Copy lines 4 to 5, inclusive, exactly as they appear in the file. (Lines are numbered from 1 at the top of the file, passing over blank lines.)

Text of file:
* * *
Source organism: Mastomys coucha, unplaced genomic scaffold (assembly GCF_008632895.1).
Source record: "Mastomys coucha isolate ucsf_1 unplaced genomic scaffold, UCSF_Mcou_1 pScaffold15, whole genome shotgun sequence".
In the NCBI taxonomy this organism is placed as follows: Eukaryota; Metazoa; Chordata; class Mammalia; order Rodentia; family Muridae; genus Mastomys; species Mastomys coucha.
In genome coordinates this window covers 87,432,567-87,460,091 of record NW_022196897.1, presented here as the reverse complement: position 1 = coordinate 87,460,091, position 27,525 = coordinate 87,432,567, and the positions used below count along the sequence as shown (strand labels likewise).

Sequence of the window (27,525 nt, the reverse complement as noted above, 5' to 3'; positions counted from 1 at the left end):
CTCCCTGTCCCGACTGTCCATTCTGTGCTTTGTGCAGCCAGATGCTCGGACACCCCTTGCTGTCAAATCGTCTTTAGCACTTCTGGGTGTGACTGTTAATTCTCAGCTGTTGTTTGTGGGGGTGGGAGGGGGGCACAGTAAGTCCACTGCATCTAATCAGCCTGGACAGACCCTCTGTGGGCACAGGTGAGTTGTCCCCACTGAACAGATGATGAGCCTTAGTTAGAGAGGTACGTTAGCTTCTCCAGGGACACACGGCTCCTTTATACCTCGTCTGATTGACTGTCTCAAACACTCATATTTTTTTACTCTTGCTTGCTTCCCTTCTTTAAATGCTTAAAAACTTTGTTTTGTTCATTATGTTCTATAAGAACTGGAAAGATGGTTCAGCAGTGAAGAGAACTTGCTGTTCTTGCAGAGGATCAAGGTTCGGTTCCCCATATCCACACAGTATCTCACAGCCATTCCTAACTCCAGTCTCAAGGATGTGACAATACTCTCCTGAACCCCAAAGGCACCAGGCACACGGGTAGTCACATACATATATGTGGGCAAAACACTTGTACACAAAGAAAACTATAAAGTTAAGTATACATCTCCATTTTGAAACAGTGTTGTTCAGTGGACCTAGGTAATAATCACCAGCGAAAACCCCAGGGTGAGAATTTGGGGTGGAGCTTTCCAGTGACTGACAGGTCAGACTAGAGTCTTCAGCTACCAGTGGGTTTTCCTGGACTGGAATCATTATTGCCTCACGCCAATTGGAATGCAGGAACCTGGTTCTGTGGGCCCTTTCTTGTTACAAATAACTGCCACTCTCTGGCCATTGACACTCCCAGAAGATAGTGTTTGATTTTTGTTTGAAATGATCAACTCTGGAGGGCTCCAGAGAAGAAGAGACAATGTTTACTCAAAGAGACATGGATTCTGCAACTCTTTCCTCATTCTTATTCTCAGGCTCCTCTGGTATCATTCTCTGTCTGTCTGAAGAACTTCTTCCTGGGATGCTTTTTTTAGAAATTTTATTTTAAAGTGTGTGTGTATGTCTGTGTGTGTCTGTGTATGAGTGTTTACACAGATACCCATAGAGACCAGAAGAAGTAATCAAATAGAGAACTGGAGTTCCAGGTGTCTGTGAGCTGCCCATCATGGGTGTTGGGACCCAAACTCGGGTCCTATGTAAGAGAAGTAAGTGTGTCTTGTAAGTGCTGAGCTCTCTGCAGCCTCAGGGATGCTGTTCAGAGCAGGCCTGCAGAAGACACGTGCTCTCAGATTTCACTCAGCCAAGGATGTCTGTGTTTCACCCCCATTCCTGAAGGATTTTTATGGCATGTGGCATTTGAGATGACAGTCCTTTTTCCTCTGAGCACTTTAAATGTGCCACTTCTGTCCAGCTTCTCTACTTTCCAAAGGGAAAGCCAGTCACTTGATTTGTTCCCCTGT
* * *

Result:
In genome coordinates this window covers 87,432,567-87,460,091 of record NW_022196897.1, presented here as the reverse complement: position 1 = coordinate 87,460,091, position 27,525 = coordinate 87,432,567, and the positions used below count along the sequence as shown (strand labels likewise).

Sequence of the window (27,525 nt, the reverse complement as noted above, 5' to 3'; positions counted from 1 at the left end):